How can I get thicker egg shells???

bruce89123

Songster
7 Years
Dec 6, 2012
58
16
111
Las Vegas, Nevada
My Coop
My Coop
I have Red Stars that are six months old. They are laying normal looking eggs, but I would like the shell to be a little bit thicker. If I scrub the eggs slightly too hard while cleaning they will easily break. Also, if I hard boil the eggs the shells are hard to remove because it stick to the egg whites (I try removing at different temperatures with the same result).

I feed them 16% layer pellets. The occasional snack they get are usually cabbage, watermelon, sprouts, and apples. Is there something I could feed them, or maybe add to the water that would help supplement what they need to develop better shells?
 

heidisue

Chirping
6 Years
Jan 28, 2013
155
9
73
Marana, Arizona
Oyster shell, egg shells although I always bake mine first just to be double safe. If anybody has salmonella feeding the egg shells is a 100% way to have it spread through the flock. It will be a strain that is adapted to your flock since it was from your egg and it will have had time to grow before you feed it out. If your shells are that thin they may not have a lot of calcium to begin with so maybe oyster shell is the better way to go until they are a little thicker.

The hard boil thing is just because they are fresh. Old eggs are easier to peel.
 

Kelsie2290

Free Ranging
Premium Feather Member
9 Years
Feb 18, 2011
36,684
4,954
586
Ohio
The recommendation seems to be add (see MSU ext service link)or have have oyster shell available to them on the side, and add a poultry vitamin mix to their water, even if you are feeding layer. You might try giving them some high-calcium treats. With six month old red stars it maybe partly their age also, they seem to be prone to thinner shells when starting to lay and when older, know I have better shells on my old hens when they get extra calcium.
http://www.thepoultrysite.com/publi...ndbook/16/thinshelled-eggs-and-shellless-eggs
http://msucares.com/poultry/feeds/poultry_thin_shells.html
 

chooks4life

Crowing
6 Years
Apr 8, 2013
4,902
687
296
Australia
Firstly, washing eggs is not recommendable unless you very gently wipe them. Scrubbing removes the antibacterial and antifungal membrane (the dried coating on the outside, or the 'bloom') which protects the egg from absorbing disease and so forth.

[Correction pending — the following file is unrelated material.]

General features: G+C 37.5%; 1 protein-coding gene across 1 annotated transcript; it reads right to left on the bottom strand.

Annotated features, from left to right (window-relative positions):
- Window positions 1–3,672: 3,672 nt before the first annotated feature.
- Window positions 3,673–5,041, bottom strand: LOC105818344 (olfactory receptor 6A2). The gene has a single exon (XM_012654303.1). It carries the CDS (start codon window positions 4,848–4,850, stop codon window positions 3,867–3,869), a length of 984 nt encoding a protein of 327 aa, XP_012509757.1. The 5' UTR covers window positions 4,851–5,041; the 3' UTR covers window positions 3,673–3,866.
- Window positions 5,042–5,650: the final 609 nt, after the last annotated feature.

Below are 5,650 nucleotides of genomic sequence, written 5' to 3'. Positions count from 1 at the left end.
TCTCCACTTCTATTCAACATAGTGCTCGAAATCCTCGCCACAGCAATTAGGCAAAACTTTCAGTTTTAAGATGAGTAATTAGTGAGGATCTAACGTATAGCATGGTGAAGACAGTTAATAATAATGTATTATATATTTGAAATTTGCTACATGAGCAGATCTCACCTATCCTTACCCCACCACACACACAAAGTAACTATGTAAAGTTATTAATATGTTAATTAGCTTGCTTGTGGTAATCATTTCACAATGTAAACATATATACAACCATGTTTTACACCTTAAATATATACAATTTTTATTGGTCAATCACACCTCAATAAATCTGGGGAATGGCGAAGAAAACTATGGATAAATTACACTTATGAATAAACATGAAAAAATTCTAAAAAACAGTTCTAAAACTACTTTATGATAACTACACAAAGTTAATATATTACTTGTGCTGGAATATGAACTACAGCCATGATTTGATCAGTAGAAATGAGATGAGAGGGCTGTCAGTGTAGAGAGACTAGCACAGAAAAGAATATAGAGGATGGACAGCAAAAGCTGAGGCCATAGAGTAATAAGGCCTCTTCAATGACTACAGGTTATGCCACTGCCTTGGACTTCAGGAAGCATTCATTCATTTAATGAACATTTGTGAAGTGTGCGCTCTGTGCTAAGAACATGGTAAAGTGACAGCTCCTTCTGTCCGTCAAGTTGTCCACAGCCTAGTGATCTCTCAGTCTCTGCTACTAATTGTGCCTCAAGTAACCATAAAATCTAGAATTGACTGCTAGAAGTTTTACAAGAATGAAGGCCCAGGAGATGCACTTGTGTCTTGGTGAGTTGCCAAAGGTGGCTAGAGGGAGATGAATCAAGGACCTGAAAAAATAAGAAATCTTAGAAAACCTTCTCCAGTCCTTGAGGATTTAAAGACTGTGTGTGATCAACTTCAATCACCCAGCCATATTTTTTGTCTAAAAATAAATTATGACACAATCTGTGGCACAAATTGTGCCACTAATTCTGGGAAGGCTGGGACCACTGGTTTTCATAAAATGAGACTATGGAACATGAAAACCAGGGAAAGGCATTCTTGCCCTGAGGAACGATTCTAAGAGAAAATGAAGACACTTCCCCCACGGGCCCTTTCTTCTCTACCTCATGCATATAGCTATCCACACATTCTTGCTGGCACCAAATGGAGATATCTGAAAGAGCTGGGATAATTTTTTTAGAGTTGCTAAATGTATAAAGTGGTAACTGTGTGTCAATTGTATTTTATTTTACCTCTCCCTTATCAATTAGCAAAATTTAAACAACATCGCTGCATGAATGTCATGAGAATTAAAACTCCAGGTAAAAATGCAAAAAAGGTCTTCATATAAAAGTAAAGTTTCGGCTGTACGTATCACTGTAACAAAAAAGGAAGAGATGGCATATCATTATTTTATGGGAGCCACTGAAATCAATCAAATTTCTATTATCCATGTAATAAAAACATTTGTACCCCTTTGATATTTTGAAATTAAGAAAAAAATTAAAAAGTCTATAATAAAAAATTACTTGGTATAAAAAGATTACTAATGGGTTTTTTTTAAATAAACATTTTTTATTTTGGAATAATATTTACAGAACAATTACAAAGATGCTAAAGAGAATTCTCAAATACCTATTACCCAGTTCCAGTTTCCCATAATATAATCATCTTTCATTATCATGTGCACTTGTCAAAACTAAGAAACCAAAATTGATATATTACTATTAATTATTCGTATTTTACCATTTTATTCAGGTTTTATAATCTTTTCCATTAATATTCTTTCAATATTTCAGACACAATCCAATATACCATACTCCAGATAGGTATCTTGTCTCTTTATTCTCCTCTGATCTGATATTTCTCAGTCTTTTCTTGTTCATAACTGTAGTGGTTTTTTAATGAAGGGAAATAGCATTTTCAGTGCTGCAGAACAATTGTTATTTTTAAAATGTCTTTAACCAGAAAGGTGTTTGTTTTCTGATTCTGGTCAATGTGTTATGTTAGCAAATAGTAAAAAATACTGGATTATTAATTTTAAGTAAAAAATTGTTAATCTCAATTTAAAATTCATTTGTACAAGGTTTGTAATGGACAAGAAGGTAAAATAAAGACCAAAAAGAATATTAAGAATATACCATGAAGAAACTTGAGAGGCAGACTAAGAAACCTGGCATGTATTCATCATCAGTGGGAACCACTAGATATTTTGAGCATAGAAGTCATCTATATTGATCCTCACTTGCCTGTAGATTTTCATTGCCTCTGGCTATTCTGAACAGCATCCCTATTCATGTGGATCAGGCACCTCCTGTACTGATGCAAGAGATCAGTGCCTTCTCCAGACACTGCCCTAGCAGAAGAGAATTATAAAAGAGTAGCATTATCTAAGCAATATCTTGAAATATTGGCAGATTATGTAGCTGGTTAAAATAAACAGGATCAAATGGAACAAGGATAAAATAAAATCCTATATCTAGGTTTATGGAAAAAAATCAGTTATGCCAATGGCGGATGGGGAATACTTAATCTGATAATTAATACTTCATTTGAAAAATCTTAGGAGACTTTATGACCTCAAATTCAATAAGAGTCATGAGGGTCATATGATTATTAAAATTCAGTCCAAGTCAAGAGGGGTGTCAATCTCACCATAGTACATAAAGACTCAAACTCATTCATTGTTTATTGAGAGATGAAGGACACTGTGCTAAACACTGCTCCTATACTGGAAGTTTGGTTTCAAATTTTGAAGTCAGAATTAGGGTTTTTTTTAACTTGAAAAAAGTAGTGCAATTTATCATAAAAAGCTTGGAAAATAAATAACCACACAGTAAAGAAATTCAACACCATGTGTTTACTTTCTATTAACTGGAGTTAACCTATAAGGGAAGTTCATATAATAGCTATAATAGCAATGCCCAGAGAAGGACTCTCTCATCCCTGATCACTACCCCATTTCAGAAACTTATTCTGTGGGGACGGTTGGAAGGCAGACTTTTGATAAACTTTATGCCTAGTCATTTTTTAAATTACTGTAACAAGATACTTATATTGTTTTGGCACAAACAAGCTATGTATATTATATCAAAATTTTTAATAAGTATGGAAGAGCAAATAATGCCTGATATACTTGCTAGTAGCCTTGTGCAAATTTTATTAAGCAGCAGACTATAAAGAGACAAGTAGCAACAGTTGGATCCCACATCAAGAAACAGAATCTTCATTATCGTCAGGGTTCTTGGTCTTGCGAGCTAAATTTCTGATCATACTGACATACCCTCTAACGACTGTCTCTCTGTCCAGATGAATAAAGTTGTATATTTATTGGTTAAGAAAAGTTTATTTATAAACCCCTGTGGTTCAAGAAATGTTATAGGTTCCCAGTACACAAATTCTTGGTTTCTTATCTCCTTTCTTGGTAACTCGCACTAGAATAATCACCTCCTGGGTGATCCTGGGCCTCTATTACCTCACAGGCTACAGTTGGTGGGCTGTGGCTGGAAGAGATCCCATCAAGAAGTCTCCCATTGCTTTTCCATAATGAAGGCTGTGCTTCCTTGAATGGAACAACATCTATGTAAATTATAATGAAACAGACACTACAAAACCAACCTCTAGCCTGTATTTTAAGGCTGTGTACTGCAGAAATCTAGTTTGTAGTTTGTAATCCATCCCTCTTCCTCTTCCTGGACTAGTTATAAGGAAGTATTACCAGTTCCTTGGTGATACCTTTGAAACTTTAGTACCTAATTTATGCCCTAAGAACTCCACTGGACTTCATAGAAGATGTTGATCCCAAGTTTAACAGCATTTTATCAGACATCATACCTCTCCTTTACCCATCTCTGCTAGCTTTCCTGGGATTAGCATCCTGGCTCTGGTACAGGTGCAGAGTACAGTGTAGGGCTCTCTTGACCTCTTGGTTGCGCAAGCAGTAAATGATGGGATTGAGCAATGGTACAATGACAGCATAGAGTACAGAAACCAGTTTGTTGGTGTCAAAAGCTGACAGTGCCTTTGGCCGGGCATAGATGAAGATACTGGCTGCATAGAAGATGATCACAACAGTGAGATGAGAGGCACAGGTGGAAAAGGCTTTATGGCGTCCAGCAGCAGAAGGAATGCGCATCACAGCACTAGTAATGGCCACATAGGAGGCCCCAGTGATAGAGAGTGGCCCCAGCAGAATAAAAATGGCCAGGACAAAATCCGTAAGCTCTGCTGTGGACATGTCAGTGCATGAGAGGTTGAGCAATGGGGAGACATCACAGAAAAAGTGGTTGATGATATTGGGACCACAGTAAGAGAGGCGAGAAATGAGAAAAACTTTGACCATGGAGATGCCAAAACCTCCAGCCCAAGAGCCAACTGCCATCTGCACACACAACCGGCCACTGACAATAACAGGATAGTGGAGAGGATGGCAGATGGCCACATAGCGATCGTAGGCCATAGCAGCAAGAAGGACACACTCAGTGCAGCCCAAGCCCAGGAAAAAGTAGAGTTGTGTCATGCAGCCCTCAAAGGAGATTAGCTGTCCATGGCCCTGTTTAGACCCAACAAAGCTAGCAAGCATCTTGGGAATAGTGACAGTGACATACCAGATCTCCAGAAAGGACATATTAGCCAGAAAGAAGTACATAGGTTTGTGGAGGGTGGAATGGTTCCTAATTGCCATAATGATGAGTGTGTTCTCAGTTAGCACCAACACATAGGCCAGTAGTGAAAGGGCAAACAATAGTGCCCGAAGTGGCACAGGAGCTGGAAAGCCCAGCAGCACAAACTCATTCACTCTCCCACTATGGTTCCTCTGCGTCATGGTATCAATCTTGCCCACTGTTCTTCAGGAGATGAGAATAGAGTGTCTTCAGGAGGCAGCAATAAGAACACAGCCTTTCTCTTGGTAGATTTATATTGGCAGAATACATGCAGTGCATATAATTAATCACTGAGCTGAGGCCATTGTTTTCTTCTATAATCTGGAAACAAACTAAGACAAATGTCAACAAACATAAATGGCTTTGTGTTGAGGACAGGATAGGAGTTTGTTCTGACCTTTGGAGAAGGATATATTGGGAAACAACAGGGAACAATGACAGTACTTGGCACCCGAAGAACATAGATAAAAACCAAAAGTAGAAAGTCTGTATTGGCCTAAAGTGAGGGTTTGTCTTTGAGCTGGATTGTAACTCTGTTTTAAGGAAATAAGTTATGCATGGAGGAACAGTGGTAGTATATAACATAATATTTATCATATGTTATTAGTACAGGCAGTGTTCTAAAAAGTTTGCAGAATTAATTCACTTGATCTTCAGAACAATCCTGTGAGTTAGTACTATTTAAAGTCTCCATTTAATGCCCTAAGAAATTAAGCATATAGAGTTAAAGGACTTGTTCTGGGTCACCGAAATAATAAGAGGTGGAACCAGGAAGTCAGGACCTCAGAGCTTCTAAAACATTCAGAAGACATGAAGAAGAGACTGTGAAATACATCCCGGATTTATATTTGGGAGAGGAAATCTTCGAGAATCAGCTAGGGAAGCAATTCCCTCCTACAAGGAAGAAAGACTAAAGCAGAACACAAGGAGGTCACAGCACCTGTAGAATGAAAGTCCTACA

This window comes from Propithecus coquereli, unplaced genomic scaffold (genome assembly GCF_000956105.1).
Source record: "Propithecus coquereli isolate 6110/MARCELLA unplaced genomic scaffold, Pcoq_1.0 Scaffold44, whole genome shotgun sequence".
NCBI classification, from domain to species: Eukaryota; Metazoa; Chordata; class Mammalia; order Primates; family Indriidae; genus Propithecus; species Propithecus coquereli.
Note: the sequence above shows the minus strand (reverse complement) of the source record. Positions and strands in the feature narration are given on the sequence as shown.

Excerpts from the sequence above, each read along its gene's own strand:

Secondly, and here I'm only guessing... They need free choice oyster shell/shell grits, if they don't have them, but other sources of calcium will help too. I wouldn't limit their access to calcium.

But if you're very sure you're supplying enough and nothing's helping, then I'd maybe try ACV in the water, as in free choice, because this makes their ph alkaline rather than acid. One thing acid ph does is chew up calcium, and one thing a cooked diet does is produce acid ph, so if you're feeding cooked pellets and not supplying alkaline foods, you can assume they're probably high-acid in ph and this benefits pretty much every disease.

This is just an idea but might help. All the best.
 

Kelsie2290

Free Ranging
Premium Feather Member
9 Years
Feb 18, 2011
36,684
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Ohio
With shelling hardboiled eggs, when they are done cooking the most important thing seems to be to drain them and put them immediately into a lot of ice water, as cold as possible. I dump the eggs and hot water into a colander (even better if the eggs crack some at that point) and then dump them into a big pot of ice and water. Even fresh eggs will peel that way.
 

heidisue

Chirping
6 Years
Jan 28, 2013
155
9
73
Marana, Arizona
Good
With shelling hardboiled eggs, when they are done cooking the most important thing seems to be to drain them and put them immediately into a lot of ice water, as cold as possible. I dump the eggs and hot water into a colander (even better if the eggs crack some at that point) and then dump them into a big pot of ice and water. Even fresh eggs will peel that way.


Good advice, thanks :)
 

MANNA-PRO

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